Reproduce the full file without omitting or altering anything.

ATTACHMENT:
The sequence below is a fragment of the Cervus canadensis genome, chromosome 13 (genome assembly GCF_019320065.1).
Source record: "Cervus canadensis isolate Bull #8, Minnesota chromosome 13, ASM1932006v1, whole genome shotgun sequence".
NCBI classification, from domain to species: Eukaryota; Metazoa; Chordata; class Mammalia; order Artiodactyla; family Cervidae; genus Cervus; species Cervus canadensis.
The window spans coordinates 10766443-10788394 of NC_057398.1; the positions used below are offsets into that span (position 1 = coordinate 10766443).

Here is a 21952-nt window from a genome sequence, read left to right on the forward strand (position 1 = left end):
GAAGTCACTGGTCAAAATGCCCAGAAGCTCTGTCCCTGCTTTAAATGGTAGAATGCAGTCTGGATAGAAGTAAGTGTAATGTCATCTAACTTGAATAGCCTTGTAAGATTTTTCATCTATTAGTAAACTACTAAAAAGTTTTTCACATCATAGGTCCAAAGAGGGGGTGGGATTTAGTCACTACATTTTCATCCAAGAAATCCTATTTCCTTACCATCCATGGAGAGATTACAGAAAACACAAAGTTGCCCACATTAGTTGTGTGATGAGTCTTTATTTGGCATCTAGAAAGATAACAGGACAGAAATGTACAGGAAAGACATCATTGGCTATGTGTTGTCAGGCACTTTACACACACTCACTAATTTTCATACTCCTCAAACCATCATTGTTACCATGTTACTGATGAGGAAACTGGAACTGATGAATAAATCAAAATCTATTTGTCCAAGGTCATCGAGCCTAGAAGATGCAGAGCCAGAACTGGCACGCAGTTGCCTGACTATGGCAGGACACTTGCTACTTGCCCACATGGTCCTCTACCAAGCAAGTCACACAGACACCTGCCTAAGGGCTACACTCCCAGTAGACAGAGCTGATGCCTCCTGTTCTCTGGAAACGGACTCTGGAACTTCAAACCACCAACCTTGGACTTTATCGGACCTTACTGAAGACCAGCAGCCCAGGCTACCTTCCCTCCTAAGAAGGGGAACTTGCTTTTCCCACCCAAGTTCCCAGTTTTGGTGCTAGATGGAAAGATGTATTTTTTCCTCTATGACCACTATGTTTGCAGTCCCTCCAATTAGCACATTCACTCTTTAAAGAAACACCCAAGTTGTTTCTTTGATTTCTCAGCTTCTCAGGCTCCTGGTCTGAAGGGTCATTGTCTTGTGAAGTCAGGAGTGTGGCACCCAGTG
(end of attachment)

The sequence below is a fragment of the Cervus canadensis genome, chromosome 13 (genome assembly GCF_019320065.1).
Source record: "Cervus canadensis isolate Bull #8, Minnesota chromosome 13, ASM1932006v1, whole genome shotgun sequence".
NCBI classification, from domain to species: Eukaryota; Metazoa; Chordata; class Mammalia; order Artiodactyla; family Cervidae; genus Cervus; species Cervus canadensis.
The window spans coordinates 10766443-10788394 of NC_057398.1; the positions used below are offsets into that span (position 1 = coordinate 10766443).

Here is a 21952-nt window from a genome sequence, read left to right on the forward strand (position 1 = left end):
GAAGTCACTGGTCAAAATGCCCAGAAGCTCTGTCCCTGCTTTAAATGGTAGAATGCAGTCTGGATAGAAGTAAGTGTAATGTCATCTAACTTGAATAGCCTTGTAAGATTTTTCATCTATTAGTAAACTACTAAAAAGTTTTTCACATCATAGGTCCAAAGAGGGGGTGGGATTTAGTCACTACATTTTCATCCAAGAAATCCTATTTCCTTACCATCCATGGAGAGATTACAGAAAACACAAAGTTGCCCACATTAGTTGTGTGATGAGTCTTTATTTGGCATCTAGAAAGATAACAGGACAGAAATGTACAGGAAAGACATCATTGGCTATGTGTTGTCAGGCACTTTACACACACTCACTAATTTTCATACTCCTCAAACCATCATTGTTACCATGTTACTGATGAGGAAACTGGAACTGATGAATAAATCAAAATCTATTTGTCCAAGGTCATCGAGCCTAGAAGATGCAGAGCCAGAACTGGCACGCAGTTGCCTGACTATGGCAGGACACTTGCTACTTGCCCACATGGTCCTCTACCAAGCAAGTCACACAGACACCTGCCTAAGGGCTACACTCCCAGTAGACAGAGCTGATGCCTCCTGTTCTCTGGAAACGGACTCTGGAACTTCAAACCACCAACCTTGGACTTTATCGGACCTTACTGAAGACCAGCAGCCCAGGCTACCTTCCCTCCTAAGAAGGGGAACTTGCTTTTCCCACCCAAGTTCCCAGTTTTGGTGCTAGATGGAAAGATGTATTTTTTCCTCTATGACCACTATGTTTGCAGTCCCTCCAATTAGCACATTCACTCTTTAAAGAAACACCCAAGTTGTTTCTTTGATTTCTCAGCTTCTCAGGCTCCTGGTCTGAAGGGTCATTGTCTTGTGAAGTCAGGAGTGTGGCACCCAGTG